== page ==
This post originally appeared in UNCG Magazine. To read other stories about UNCG alumni making an impact, visit alumnimagazine.uncg.edu.

It’s been five years since Catherine Johnson ’09 MS/EdS stepped into the role that would change her life and have a far-reaching impact on Guilford County.

The 35-year-old graduate of UNC Greensboro’s Department of Counseling and Educational Development has helped serve more than 20,000 people at the Guilford County Family Justice Center-Greensboro, the “one-stop shop” in Greensboro for victims of domestic violence, sexual assault, child abuse, and elder abuse.

The center has received national recognition for its unified services model. In 2015, Guilford County led the state in domestic-violence related homicides. Johnson said North Carolina has since seen a 77 percent reduction, despite a rise in the overall homicide rate.

Johnson and her team of providers aren’t slowing down anytime soon. Last fall, she spearheaded the opening of Guilford County’s second Family Justice Center, in High Point.

Our community believes through collaboration, we can do better.” – Catherine Johnson ’09 MS/EdS

“If we get people the help they need in an efficient way, we can save lives,” Johnson said.

Data collected on the intersections of violence and abuse from UNCG’s Counseling and Educational Development program helped Johnson and her team prove the significant impact the Family Justice Center has made on the county and the need for continuation of services in High Point.   

“UNCG has really been a stakeholder and staple throughout the process, helping us look at the community impact from a macro-level,” Johnson said.

When Johnson and colleagues found that only 10 percent of victims were traveling from High Point to seek help, they assumed it was a transportation issue. But data collected by UNCG found that wasn’t the case. If a victim’s partner was arrested within the High Point courthouse district, those families were required to attend any court proceedings or solicit services at the High Point courthouse.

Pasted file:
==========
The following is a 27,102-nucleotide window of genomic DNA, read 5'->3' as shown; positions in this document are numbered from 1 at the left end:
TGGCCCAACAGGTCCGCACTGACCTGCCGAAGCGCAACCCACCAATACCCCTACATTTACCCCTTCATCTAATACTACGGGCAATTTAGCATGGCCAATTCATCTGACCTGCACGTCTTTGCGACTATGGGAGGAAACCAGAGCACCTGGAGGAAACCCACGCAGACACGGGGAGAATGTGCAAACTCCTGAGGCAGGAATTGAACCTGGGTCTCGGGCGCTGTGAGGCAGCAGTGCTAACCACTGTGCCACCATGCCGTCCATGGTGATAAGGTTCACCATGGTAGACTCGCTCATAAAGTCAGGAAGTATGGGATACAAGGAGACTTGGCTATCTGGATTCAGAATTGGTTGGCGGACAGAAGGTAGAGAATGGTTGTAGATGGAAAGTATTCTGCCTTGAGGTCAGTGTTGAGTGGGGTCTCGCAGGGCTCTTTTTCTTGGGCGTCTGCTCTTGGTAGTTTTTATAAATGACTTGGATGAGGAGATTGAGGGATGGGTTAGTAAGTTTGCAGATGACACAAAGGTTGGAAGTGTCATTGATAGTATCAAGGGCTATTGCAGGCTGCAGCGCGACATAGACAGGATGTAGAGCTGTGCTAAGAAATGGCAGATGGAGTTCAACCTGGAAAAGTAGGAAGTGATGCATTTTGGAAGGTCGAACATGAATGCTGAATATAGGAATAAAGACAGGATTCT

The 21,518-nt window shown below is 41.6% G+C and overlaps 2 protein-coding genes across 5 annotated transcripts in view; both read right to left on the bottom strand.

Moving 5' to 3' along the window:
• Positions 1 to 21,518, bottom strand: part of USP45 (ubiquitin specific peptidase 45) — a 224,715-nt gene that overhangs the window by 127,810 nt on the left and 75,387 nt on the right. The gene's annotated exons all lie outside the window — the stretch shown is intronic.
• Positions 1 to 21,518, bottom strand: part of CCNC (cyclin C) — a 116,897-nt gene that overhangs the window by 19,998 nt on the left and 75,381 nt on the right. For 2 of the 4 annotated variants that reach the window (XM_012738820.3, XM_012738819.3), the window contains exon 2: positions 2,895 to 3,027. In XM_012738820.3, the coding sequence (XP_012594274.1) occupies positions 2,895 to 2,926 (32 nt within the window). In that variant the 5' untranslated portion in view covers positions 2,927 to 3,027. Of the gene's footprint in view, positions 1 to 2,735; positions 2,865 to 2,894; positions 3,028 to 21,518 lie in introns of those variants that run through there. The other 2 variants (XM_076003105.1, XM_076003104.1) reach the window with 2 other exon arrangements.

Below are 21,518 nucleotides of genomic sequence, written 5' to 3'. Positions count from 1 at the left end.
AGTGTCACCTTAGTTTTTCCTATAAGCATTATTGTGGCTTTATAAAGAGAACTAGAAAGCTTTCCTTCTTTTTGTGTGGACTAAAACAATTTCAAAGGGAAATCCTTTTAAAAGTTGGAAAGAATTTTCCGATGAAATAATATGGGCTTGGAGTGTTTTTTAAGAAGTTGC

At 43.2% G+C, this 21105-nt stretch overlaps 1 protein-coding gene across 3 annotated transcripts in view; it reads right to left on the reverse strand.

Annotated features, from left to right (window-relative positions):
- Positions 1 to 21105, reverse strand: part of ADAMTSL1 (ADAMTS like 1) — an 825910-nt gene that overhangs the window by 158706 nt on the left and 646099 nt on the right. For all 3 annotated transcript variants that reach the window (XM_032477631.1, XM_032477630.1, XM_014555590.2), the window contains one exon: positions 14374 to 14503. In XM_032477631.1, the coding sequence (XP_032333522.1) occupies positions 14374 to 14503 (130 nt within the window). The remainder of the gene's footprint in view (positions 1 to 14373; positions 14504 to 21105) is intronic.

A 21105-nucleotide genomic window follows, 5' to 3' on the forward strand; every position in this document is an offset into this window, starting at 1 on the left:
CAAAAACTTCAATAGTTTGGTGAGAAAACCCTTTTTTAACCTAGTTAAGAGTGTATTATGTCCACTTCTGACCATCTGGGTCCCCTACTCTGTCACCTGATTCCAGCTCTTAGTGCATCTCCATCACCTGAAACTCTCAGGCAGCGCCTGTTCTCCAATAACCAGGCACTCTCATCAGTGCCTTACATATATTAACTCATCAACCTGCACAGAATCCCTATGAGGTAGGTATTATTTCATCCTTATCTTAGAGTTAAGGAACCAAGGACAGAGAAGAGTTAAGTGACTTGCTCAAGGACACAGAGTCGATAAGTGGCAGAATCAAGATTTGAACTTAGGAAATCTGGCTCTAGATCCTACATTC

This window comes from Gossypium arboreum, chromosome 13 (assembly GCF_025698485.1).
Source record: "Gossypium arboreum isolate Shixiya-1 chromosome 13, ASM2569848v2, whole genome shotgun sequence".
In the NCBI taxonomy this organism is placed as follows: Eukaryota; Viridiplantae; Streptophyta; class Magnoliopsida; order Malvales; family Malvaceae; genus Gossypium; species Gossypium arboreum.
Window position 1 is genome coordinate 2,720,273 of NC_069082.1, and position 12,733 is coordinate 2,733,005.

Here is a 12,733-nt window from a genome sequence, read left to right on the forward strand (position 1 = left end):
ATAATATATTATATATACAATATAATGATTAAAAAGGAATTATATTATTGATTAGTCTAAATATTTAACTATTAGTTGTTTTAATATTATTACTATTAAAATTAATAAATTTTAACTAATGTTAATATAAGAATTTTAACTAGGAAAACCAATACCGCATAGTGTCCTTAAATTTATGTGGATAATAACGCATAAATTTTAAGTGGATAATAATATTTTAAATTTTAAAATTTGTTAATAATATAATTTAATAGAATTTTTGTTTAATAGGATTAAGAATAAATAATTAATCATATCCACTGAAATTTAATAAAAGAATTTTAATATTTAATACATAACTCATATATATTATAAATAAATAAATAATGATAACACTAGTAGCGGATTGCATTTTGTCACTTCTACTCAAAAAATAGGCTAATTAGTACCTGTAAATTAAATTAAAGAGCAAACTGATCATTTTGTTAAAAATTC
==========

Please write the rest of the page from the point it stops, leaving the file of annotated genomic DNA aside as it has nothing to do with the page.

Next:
“We weren’t engaged in the systems in the High Point community, so an expansion made sense,” Johnson said.

The Guilford County Family Justice Center is based on an integrated care model for people in crisis – what Johnson said operates like a triage, similar to patients walking into an emergency department. Victims have access to police officers and deputies; social workers; advocates; courtrooms that allow them to video conference with a judge about their case; and playrooms for children. Children who need to have forensic interviews can do so in the same building.

For someone in crisis, what would have taken weeks – if they had the emotional and financial resources to go from place to place – is consolidated into one place and into a much smaller amount of time.

“We bear that burden of managing guidelines and rules and partner agencies,” Johnson explained. “When you’re in crisis, you shouldn’t bear the burden of the systems there to help you.”

When Johnson noticed one of the biggest unmet needs in Greensboro was access to legal consultation and legal services, she sought out a new partnership between the Family Justice Center and Elon Law School.

It’s this type of solution-based, systematic approach that she credits to her training in marriage and family counseling and mediation at UNCG.

“You don’t look at the identified patient, but everyone who is involved with that individual,” Johnson said. “I use that family-systems approach on a community-system level. It’s not about the one, it’s about everyone in the room connecting.”

UNCG’s program also gave her skills in negotiating and the ability to think through strategies.

“It’s about leaning into the conflict versus stepping out of the room,” she said. “The other great thing was the opportunity for self-reflection and self-awareness. That’s so valuable when working with a lot of systems and large-impact change.”

This type of big-picture work, taking on government systems, pushing for change – it’s tough. Johnson remembers driving home one day, early in her position as the new Family Justice Center-Greensboro director, and thinking of the thousands of lives that were about to be changed.

“One of my hobbies is running marathons, and I realized this work parallels marathons: What does it mean to be patient and disciplined when it’s difficult?” Johnson asked herself.

Her answer to that question, she said, came from UNCG.

It’s been less than six months since the new Justice Center opened its doors, but Johnson said she’s already seeing progress. Of the homicides in the High Point community, not one has been associated with someone seeking help from the Family Justice Center.

“What’s exciting about this work is that I’m 35 and running a collaboration like this, and most of my peers are at least 25 years older,” she said. “That’s the power of momentum. I think that’s that sense of, there was fertile ground to see the needle move. They believed things could be better and wanted someone with enough fire to say, ‘OK, let’s do it.'”

 

Story by Elizabeth L. Harrison, University Communications
Photography by Martin W. Kane, University Communications